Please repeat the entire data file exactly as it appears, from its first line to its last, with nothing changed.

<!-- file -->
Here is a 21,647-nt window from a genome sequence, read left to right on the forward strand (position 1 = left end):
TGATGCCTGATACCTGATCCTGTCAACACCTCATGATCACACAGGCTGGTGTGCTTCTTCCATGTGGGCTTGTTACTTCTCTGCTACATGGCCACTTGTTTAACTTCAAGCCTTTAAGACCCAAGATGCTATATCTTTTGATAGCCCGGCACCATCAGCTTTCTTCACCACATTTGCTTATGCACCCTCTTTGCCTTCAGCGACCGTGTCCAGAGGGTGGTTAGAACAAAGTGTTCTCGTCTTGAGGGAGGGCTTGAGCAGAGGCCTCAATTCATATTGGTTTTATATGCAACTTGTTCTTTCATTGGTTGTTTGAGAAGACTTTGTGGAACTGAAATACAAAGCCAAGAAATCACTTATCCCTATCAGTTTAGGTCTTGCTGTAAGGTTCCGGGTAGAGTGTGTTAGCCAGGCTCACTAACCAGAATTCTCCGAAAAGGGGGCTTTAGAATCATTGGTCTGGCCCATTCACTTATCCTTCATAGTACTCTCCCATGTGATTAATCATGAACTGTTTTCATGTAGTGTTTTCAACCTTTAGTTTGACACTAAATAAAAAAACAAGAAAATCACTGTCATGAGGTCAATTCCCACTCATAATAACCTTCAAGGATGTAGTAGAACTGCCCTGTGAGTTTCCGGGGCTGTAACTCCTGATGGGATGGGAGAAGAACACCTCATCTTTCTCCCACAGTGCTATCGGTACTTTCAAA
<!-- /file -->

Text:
Here is a 21,647-nt window from a genome sequence, read left to right on the forward strand (position 1 = left end):
TGATGCCTGATACCTGATCCTGTCAACACCTCATGATCACACAGGCTGGTGTGCTTCTTCCATGTGGGCTTGTTACTTCTCTGCTACATGGCCACTTGTTTAACTTCAAGCCTTTAAGACCCAAGATGCTATATCTTTTGATAGCCCGGCACCATCAGCTTTCTTCACCACATTTGCTTATGCACCCTCTTTGCCTTCAGCGACCGTGTCCAGAGGGTGGTTAGAACAAAGTGTTCTCGTCTTGAGGGAGGGCTTGAGCAGAGGCCTCAATTCATATTGGTTTTATATGCAACTTGTTCTTTCATTGGTTGTTTGAGAAGACTTTGTGGAACTGAAATACAAAGCCAAGAAATCACTTATCCCTATCAGTTTAGGTCTTGCTGTAAGGTTCCGGGTAGAGTGTGTTAGCCAGGCTCACTAACCAGAATTCTCCGAAAAGGGGGCTTTAGAATCATTGGTCTGGCCCATTCACTTATCCTTCATAGTACTCTCCCATGTGATTAATCATGAACTGTTTTCATGTAGTGTTTTCAACCTTTAGTTTGACACTAAATAAAAAAACAAGAAAATCACTGTCATGAGGTCAATTCCCACTCATAATAACCTTCAAGGATGTAGTAGAACTGCCCTGTGAGTTTCCGGGGCTGTAACTCCTGATGGGATGGGAGAAGAACACCTCATCTTTCTCCCACAGTGCTATCGGTACTTTCAAA